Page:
If fear of confined places = claustrophobia,
of crowds = agoraphobia,
of spiders, arachnophobia,
what’s fear of… porcupines?
Not that I had a phobia, just what I’d call a healthy respect.
I knew they didn’t shoot quills. Yet, if I’d ever met one, out in a field, say, I’d have walked fast in the opposite direction!
A friend of mine overcame her aracchnophobia by taking a class on spiders. I overcame my fear of porcupines by pure necessity.
Prison ministry evening it was—of course, with Husband absent from home.
By now, solo sheep duty had become quite simple. Just a few chunked apples rattling the feed trough usually brought them trotting…
I see them, straight out the window, munching grass, contented, but making no move toward the barn.
So I blithely start out to fetch them.
Two steps out, I stop short, nearly fall forward. There, in the run’s dead center: a porcupine, quills extended like a thousand skinny spears.
How did this get here–with this surround of wire fencing, six feet high on the inner side, eight on the outer? Surely this creature didn’t come through the barn.
And how do I get it out?
Beyond the prickly intruder the sheep are clustering at the run’s far end. Leader Susie’s curiosity draws her toward new creatures! And she’s at the front, stretching her head forward and down in her soft inquisitive way. What if she decides to bound forward to get acquainted? I have to shut that gate out there! Which means getting past this porcupine—in a run little more than three feet wide!
But forward I must! Slowly I approach, but not too slowly (I have to head off the sheep).
Quill-bearer doesn’t twitch, stands firm, facing me, its bead-like eyes unreadable.
Gingerly, I inch past, watching, watching, brushing my back hard along the inner fence. Beyond it, I sigh relief, then hurry to the gate—grab, unhook, swing, slam! Sheep successfully blocked from entering!
Now I must empty the run of Porky. But how?
I stare at it, it stares at me, turned now to see what I am up to. Maybe some aggressive stalking, a threatening look…?
“Shoo! Shoo!” I growl, pressing forward, trying to sound like a powerful thing I’m not. “Get out of here!”—-stomping my way forward.
It moves! Away from me!—Slowly, waddling. Trouble is, that means toward the open barn door! What will I do with a porcupine in the barn? This won’t work at all! I cease growling and stomping, decide instead to edge past again, get back to barn, shut its door, then decide what to do.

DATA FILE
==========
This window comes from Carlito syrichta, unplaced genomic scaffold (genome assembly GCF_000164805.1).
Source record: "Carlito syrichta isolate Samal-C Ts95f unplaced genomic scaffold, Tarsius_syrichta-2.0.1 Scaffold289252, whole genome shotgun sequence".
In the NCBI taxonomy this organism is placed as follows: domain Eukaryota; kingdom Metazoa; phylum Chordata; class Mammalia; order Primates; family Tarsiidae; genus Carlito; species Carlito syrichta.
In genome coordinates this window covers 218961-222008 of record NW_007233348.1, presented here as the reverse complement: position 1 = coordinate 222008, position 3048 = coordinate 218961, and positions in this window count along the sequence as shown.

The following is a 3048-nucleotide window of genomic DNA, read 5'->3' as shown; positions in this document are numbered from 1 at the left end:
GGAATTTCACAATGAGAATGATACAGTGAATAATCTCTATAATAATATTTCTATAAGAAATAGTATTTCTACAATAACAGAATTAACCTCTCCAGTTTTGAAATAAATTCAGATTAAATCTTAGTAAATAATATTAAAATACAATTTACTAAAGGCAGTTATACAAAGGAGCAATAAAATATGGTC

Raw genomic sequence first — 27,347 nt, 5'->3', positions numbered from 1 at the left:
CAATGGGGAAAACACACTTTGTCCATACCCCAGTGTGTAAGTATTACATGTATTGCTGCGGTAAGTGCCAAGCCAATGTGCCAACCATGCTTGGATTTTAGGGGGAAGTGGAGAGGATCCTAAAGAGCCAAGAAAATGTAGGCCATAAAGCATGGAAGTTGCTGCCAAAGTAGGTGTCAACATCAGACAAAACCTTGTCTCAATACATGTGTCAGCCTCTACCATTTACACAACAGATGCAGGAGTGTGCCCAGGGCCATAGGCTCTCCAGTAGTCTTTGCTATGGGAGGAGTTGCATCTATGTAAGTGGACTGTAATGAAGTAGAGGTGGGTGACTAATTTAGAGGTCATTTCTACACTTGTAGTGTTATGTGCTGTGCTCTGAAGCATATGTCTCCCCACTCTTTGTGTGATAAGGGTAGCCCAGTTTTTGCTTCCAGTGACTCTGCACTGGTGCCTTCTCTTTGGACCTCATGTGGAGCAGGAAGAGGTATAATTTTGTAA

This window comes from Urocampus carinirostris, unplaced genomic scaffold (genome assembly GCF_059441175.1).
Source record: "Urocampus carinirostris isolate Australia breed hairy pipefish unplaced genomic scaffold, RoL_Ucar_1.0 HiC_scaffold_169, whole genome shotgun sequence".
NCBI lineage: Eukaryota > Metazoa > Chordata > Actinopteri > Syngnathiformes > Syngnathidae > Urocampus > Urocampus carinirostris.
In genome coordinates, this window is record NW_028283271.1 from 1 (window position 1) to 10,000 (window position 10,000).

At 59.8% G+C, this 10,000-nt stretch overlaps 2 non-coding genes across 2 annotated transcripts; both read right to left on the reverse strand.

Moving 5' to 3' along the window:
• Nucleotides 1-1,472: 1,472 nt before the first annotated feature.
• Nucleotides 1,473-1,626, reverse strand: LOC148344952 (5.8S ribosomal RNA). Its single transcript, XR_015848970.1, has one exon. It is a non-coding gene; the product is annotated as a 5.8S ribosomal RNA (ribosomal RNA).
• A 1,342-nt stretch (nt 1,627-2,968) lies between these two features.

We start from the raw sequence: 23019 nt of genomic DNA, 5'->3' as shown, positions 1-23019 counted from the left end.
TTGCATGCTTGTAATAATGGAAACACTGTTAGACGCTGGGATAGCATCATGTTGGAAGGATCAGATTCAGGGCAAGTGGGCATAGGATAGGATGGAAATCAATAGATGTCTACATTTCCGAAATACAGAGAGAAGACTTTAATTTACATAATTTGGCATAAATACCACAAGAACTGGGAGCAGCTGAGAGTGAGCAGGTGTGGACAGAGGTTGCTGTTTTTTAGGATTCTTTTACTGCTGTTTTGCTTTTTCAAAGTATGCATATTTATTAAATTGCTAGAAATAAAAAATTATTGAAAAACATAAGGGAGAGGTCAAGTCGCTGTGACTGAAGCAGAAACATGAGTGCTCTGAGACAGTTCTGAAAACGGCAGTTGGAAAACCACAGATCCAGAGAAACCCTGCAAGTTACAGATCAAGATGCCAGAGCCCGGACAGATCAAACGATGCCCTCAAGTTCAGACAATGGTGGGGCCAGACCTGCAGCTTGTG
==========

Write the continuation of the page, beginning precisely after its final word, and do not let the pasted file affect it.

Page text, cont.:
But, now afraid of scary me, as I approach it spooks, seeks escape, wobbles ahead. Then as I pass, it turns toward the high fence… and… starts climbing!
I stop and stare. I didn’t know porcupines climbed fences! But there it is, clambering upward, paw after paw, claws curling around wires to keep gripping! Now I see how it got here.
Hurray! I think.
But alas, three quarters up, it halts, and clings, tenacious.
I rerun my threats—stomp and shout. But porky hangs tight, fear-frozen on.
I sigh. Should I just retreat behind the barn door, forget the whole endeavor, hope it crawls the whole way over?
No, I can’t just leave sheep stranded in the field. Who knows what Porcupine might do by morning. Maybe something in the barn will spark a plan.
I hustle into its cool depths and survey its shadowy corners. On the wall, a pitchfork. I grab it.
No, I’m not about to poke with cruel prongs. I exit barn again with pole end forward (prongs point toward me!) and approach the clinging creature, and feigning frightfulness, give it a poke with the pole.
Not a budge.
Poke again. It just grips harder.
But it has to go! Poke! Now push—harder—harder!
At last! It’s inching upward!
Now it stops again, high up on the fencing. To reach it with the pole, I must stand right beneath it! What if it loses its grip? If it falls, it’ll land right on my face!
Even thinking this, I step forward. Prod. Prod again. No response.
“Oh, Lord, help,” I am pleading.
I take that pole and push, push, push that porcupine! It’s moving! Nearing the top!
Now stalled again!
So… one drawn breath, one mighty push, and… hallelujah! Over it goes, tumbling down the fence’s far side, then regaining footing. I stomp and yell (though shaking inside), “Now get out of here! And don’t come back!”
Finally: the lovely sight of its disappearing into high grass, the lovely music of its rustling departure.
A young husband to whom I told this story said his wife would have run the other way. Fast.
I disagreed. “With a baby to protect,” I said, “I don’t think so. I think she might be even bolder.”
Love and protectiveness made me bold. And calling on God did play its part. No, I didn’t give my life for the sheep. But I did get a little taste of how that happens!
Concern for those creatures overrode my (possibly groundless) fear of porcupines. Other fears don’t fly away so quickly. Sometimes the feared thing is truly horrific—and demands real wrestling with God to gain enough power to face it. What a horror was the Cross! What deep love One must have had to voluntarily go out to it! And what soul-wrestling He had to go through beforehand!
Did you ever have a notable fear to face? What enabled you to do it? Did you wrestle with God first?
[An edited repost]